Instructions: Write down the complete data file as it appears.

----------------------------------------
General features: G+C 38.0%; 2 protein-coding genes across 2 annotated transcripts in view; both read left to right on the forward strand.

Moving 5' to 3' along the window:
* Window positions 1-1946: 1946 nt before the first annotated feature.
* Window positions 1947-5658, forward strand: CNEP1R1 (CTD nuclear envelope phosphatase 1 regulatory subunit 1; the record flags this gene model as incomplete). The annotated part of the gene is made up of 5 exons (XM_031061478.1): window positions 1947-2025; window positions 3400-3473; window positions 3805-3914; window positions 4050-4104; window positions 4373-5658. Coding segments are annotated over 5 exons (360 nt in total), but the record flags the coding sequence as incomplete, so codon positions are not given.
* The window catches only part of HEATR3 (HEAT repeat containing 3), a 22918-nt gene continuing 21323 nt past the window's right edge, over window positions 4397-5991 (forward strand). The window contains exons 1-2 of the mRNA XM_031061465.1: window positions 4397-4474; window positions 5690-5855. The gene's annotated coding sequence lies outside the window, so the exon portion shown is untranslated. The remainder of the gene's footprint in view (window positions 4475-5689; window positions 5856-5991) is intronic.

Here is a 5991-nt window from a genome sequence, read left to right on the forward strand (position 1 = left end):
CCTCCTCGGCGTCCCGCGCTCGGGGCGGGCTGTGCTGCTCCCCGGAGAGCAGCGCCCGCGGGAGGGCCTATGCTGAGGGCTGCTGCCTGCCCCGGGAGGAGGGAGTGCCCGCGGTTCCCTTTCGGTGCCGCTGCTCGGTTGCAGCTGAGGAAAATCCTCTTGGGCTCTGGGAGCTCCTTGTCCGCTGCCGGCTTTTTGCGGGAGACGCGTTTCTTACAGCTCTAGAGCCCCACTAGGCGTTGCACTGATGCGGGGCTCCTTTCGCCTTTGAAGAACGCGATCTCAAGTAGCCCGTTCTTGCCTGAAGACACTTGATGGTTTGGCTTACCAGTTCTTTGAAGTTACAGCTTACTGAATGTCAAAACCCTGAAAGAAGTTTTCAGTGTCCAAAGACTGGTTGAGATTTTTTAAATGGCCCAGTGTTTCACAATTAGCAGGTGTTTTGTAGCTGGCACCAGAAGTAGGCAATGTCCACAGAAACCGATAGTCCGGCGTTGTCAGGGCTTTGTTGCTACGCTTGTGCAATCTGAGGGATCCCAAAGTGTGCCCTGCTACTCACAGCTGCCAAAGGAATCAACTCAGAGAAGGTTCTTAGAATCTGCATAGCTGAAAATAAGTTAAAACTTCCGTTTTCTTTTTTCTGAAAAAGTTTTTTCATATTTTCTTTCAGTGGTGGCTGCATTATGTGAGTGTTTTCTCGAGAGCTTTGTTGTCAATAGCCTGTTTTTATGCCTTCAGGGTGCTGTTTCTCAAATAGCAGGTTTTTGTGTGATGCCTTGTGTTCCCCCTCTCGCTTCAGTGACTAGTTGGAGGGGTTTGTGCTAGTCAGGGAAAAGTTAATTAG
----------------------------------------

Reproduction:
General features: G+C 38.0%; 2 protein-coding genes across 2 annotated transcripts in view; both read left to right on the forward strand.

Moving 5' to 3' along the window:
* Window positions 1-1946: 1946 nt before the first annotated feature.
* Window positions 1947-5658, forward strand: CNEP1R1 (CTD nuclear envelope phosphatase 1 regulatory subunit 1; the record flags this gene model as incomplete). The annotated part of the gene is made up of 5 exons (XM_031061478.1): window positions 1947-2025; window positions 3400-3473; window positions 3805-3914; window positions 4050-4104; window positions 4373-5658. Coding segments are annotated over 5 exons (360 nt in total), but the record flags the coding sequence as incomplete, so codon positions are not given.
* The window catches only part of HEATR3 (HEAT repeat containing 3), a 22918-nt gene continuing 21323 nt past the window's right edge, over window positions 4397-5991 (forward strand). The window contains exons 1-2 of the mRNA XM_031061465.1: window positions 4397-4474; window positions 5690-5855. The gene's annotated coding sequence lies outside the window, so the exon portion shown is untranslated. The remainder of the gene's footprint in view (window positions 4475-5689; window positions 5856-5991) is intronic.

Here is a 5991-nt window from a genome sequence, read left to right on the forward strand (position 1 = left end):
CCTCCTCGGCGTCCCGCGCTCGGGGCGGGCTGTGCTGCTCCCCGGAGAGCAGCGCCCGCGGGAGGGCCTATGCTGAGGGCTGCTGCCTGCCCCGGGAGGAGGGAGTGCCCGCGGTTCCCTTTCGGTGCCGCTGCTCGGTTGCAGCTGAGGAAAATCCTCTTGGGCTCTGGGAGCTCCTTGTCCGCTGCCGGCTTTTTGCGGGAGACGCGTTTCTTACAGCTCTAGAGCCCCACTAGGCGTTGCACTGATGCGGGGCTCCTTTCGCCTTTGAAGAACGCGATCTCAAGTAGCCCGTTCTTGCCTGAAGACACTTGATGGTTTGGCTTACCAGTTCTTTGAAGTTACAGCTTACTGAATGTCAAAACCCTGAAAGAAGTTTTCAGTGTCCAAAGACTGGTTGAGATTTTTTAAATGGCCCAGTGTTTCACAATTAGCAGGTGTTTTGTAGCTGGCACCAGAAGTAGGCAATGTCCACAGAAACCGATAGTCCGGCGTTGTCAGGGCTTTGTTGCTACGCTTGTGCAATCTGAGGGATCCCAAAGTGTGCCCTGCTACTCACAGCTGCCAAAGGAATCAACTCAGAGAAGGTTCTTAGAATCTGCATAGCTGAAAATAAGTTAAAACTTCCGTTTTCTTTTTTCTGAAAAAGTTTTTTCATATTTTCTTTCAGTGGTGGCTGCATTATGTGAGTGTTTTCTCGAGAGCTTTGTTGTCAATAGCCTGTTTTTATGCCTTCAGGGTGCTGTTTCTCAAATAGCAGGTTTTTGTGTGATGCCTTGTGTTCCCCCTCTCGCTTCAGTGACTAGTTGGAGGGGTTTGTGCTAGTCAGGGAAAAGTTAATTAG